This week will bring much of the same. There are a plethora of US data releases on tap including September industrial production today, retail sales, CPI inflation and October consumer confidence and ISM manufacturing. Additionally there is a Fed FOMC meeting this week although no surprises are expected at this meeting. US data releases will look relatively soft but given the market mood this will bode well for risk assets. The jury is out with regard to the timing of tapering but increasingly many are looking for it take place in Mar/Apr 2014.

Europe has a more limited data calendar including the Bank Lending Survey of credit conditions and economic sentiment indicators. These will look a bit more positive than previous months. In Japan September jobs data and industrial production are on tap. Additionally two central bank meetings from the Bank of Japan and RBNZ will not result in any surprises, with policy set to remain unchanged.

It is difficult to see the USD achieving much of a recovery against the background of relatively weaker US data releases although it does appear that a lot of bad news is already priced in. The fact that US Treasury (10 year) yields have stabilised around 2.5% will help to limit any further downside pressure on the USD. Moreover, even if US data are softer this week, much of the market has already pared back tapering expectations into next year, suggesting little scope for expectations of a further tapering delay.

USD/JPY is finding some support around its 200 day moving average at 97.38 and given the stability in US yields will find some support in the near term. EUR/USD remains supported and will likely benefit from more encouraging Eurozone data releases this week but gains above 1.3800 are beginning to look increasingly stretched. GBP/USD pulled back from its highs around 1.6248 last week despite a reasonably good 0.8% QoQ Q3 GDP reading. This week’s UK data is likely to be little softer, with manufacturing confidence (PMI) likely to edge lower for a second straight month, a factor that could undermine GBP further.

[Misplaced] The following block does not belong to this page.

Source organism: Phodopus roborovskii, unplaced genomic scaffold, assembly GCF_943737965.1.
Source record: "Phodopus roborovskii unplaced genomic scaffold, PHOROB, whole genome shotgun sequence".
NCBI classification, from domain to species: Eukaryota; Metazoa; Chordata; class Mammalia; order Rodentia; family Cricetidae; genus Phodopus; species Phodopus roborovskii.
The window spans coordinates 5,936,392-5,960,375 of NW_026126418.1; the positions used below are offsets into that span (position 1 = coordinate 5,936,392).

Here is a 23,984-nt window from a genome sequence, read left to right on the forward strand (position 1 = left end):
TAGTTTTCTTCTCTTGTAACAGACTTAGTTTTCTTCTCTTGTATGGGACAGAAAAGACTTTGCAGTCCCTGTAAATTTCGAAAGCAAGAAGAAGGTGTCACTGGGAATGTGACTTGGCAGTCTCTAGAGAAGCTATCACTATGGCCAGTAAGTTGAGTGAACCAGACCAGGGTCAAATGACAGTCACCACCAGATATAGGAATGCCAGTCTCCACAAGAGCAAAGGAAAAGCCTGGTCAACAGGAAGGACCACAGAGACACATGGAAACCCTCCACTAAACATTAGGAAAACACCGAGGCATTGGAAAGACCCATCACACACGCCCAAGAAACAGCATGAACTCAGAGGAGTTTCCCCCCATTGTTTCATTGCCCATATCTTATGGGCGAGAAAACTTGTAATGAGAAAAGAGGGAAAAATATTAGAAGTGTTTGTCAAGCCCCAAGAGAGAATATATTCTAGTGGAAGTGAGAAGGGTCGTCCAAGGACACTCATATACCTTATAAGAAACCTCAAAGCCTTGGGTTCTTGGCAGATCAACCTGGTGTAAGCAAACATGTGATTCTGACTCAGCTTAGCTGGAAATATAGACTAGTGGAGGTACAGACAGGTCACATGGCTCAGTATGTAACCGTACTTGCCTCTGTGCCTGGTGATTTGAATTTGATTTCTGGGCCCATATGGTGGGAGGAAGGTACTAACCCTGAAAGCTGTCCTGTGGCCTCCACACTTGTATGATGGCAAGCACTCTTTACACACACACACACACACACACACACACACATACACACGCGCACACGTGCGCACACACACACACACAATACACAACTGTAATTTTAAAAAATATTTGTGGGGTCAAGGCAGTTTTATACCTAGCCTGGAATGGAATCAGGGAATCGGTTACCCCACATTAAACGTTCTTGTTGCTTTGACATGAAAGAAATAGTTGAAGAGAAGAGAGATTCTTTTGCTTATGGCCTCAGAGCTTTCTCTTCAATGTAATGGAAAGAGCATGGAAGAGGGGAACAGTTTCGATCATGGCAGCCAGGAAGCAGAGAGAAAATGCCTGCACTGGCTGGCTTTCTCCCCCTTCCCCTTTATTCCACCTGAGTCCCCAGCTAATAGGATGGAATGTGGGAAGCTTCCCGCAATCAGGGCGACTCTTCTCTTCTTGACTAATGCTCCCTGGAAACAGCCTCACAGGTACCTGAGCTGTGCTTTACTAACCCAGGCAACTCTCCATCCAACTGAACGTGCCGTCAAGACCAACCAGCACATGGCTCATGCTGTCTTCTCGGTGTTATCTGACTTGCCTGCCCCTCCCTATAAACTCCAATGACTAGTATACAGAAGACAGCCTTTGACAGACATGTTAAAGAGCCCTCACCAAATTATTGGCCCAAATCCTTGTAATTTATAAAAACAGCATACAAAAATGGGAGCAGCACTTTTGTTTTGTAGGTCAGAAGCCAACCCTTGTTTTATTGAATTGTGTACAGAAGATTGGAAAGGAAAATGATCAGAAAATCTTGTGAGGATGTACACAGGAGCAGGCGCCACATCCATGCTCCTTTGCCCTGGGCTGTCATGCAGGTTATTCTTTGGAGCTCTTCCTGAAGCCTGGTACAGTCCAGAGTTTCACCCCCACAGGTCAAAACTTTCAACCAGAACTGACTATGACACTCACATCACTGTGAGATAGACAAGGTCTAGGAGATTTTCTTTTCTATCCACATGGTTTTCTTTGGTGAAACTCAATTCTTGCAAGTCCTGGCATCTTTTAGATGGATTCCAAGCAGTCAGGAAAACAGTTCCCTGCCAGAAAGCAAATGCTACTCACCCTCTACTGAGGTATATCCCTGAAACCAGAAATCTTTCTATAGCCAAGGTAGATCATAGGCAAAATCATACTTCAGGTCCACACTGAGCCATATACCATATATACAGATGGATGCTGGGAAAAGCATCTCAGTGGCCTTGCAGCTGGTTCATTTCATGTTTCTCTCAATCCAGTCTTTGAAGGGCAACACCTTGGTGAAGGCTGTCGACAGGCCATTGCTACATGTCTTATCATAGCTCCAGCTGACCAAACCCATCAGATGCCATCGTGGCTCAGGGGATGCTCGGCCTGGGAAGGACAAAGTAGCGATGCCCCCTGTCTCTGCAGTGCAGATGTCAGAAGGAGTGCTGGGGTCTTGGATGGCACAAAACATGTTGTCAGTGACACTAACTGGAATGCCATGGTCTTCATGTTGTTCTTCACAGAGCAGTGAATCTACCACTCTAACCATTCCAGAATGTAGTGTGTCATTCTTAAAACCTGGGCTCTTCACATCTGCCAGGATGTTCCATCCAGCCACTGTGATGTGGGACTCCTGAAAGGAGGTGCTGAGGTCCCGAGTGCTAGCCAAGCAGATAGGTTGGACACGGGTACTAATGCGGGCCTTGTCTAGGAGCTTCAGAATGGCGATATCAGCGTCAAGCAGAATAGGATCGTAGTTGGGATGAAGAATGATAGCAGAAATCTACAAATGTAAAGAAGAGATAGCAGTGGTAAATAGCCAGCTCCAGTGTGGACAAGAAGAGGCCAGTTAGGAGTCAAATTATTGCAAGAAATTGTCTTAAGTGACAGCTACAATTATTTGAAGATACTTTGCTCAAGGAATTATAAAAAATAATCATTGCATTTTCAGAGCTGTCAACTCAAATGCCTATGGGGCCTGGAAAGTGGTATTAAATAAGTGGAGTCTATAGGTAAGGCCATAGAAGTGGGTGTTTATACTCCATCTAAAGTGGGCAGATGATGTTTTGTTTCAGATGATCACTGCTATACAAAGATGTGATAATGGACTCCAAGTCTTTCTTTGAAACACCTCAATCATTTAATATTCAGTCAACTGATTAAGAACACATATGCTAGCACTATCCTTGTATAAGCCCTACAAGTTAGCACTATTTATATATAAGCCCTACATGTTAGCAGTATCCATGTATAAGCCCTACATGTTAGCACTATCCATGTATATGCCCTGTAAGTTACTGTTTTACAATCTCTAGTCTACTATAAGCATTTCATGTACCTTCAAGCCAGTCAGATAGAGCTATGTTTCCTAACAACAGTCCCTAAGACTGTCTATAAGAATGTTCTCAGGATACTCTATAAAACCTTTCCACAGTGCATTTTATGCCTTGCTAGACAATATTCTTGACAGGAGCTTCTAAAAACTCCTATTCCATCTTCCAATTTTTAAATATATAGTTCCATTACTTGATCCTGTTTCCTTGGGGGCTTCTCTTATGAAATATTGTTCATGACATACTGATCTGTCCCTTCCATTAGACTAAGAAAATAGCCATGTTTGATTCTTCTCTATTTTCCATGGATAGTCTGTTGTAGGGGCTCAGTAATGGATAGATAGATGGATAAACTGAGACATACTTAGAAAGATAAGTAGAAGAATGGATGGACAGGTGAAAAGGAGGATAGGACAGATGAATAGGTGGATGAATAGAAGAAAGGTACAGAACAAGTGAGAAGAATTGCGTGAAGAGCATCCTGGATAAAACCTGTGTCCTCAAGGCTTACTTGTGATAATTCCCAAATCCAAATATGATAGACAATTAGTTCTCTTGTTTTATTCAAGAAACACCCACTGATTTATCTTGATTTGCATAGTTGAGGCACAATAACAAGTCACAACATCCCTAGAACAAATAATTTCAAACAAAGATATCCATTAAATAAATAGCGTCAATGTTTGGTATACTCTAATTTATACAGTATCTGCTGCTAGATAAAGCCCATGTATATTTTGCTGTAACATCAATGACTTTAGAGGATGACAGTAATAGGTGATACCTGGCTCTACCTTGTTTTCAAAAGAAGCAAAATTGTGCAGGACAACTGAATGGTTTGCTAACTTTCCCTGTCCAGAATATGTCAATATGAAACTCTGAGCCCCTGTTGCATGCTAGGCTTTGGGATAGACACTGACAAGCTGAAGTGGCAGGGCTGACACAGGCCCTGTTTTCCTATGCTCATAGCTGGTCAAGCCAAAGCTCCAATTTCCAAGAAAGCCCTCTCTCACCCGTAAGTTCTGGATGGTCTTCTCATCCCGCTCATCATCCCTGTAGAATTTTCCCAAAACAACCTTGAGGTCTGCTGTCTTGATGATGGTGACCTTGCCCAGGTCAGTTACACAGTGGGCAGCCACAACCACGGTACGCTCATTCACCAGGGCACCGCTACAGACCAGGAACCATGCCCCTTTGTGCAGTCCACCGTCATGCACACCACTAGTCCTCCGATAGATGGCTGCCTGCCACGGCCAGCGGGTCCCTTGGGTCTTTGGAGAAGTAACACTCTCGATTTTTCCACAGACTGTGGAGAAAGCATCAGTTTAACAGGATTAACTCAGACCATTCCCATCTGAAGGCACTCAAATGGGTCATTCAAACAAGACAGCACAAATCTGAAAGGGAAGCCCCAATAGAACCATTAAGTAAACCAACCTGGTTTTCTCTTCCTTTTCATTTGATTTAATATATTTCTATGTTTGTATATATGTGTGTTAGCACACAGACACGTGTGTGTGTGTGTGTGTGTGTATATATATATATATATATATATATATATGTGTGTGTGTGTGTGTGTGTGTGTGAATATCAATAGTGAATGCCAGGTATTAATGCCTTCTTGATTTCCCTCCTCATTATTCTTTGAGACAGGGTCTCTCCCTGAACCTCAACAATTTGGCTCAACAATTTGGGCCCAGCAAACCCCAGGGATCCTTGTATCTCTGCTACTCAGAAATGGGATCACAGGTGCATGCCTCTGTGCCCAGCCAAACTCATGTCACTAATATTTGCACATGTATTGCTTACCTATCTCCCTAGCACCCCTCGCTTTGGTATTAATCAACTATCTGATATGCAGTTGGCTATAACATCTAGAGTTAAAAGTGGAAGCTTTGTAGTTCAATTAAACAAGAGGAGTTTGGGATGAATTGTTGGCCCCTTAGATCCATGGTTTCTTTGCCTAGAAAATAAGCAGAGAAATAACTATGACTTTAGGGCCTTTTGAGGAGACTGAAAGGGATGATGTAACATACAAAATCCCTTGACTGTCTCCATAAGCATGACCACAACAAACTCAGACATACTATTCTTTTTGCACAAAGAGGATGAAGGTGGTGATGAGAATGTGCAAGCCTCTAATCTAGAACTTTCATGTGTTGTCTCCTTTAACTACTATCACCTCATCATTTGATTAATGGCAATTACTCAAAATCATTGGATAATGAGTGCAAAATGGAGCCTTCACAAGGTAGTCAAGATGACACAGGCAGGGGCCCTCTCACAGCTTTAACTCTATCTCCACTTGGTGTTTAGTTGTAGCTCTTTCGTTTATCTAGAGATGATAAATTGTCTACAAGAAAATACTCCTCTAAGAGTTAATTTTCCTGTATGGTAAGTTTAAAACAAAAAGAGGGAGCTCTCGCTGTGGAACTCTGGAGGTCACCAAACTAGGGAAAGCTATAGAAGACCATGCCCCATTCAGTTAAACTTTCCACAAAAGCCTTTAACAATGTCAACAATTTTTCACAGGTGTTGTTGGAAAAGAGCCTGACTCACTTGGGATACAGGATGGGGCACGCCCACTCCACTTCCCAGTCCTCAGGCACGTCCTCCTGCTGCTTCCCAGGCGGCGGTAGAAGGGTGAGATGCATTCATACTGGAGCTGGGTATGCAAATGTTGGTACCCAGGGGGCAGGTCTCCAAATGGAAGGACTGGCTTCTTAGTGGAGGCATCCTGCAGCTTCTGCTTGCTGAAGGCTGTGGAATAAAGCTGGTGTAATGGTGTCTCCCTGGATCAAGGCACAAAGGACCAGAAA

USD edges higher, AUD supported, KRW in focus

US equities and risk assets in general edged higher overnight as US politicians edged towards a budget deal. The nomination of Janet Yellen as next Fed Chairman was met with a positive reaction from risk assets as it was perceived that she would be more likely to maintain the easy policy of her predecessor, with markets in any case delaying expectations of tapering into next year.

The Fed FOMC minutes released overnight gave little clarity on the timing of Fed tapering however, but it did highlight the split within the FOMC between those wanting to begin tapering in September and those preferring to wait. More consolidation is likely today as markets await political developments in the US.

Contrary to our expectations the USD has actually edged higher over recent days shaking off some the pressure associated with the budget impasse in the US. News that President Obama will meet around 20 senior Republicans from the House following a similar meeting with Democrats highlights progress of sorts, with hints of compromise in the air.

A slight uptick in US bond yields has managed to provide the USD with a semblance of support and further consolidation is likely in the short term as market fears over a US default gradually recede. Indeed, it appears that the USD is in a bottoming out process at present, with short term pain likely to give way to medium term gain.

GBP has lost ground over recent days undermined yesterday by disappointing August manufacturing/industrial production data and a worse than expected trade deficit. The data is unlikely to affect the outcome of today’s Bank of England MPC meeting however, with an unchanged outcome both on policy rates and asset purchases on the cards.

Despite yesterday’s data disappointments UK data has been improving and point to a reasonably good growth outcome in Q3 and a reduced likelihood of further asset purchases by the BoE. Nonetheless, GBP’s gains look overdone, with scope for short covering having diminished. Further pressure is expected against both EUR and GBP in the short term.

Australian jobs data revealed an increase of 9.1k in employment evenly split between full time and part time jobs and a surprise drop in the unemployment rate to 5.6%. The headline increase in employment was below consensus. Moreover, there was a marginal drop in the participation rate which helped to push the unemployment rate lower. On balance, the data will leave the AUD unperturbed, with the AUD/USD likely to remain supported over the short term. AUD/USD looks primed to test resistance around the 0.9530.

Asian currencies are on the back foot in the face of a slightly firmer USD. KRW will be in focus, with the Bank of Korea delivering an unchanged policy outcome but revising lower its growth and inflation forecasts. Against this background KRW appreciation looks overdone and appears to face strong resistance on any breach down to USD/KRW 1070. Nonetheless, downside risks will be limited. Encouragingly Korea has been a major beneficiary of the prospects of a delayed Fed tapering, with the country recording a strong return of equity portfolio flows over recent weeks

%d bloggers like this: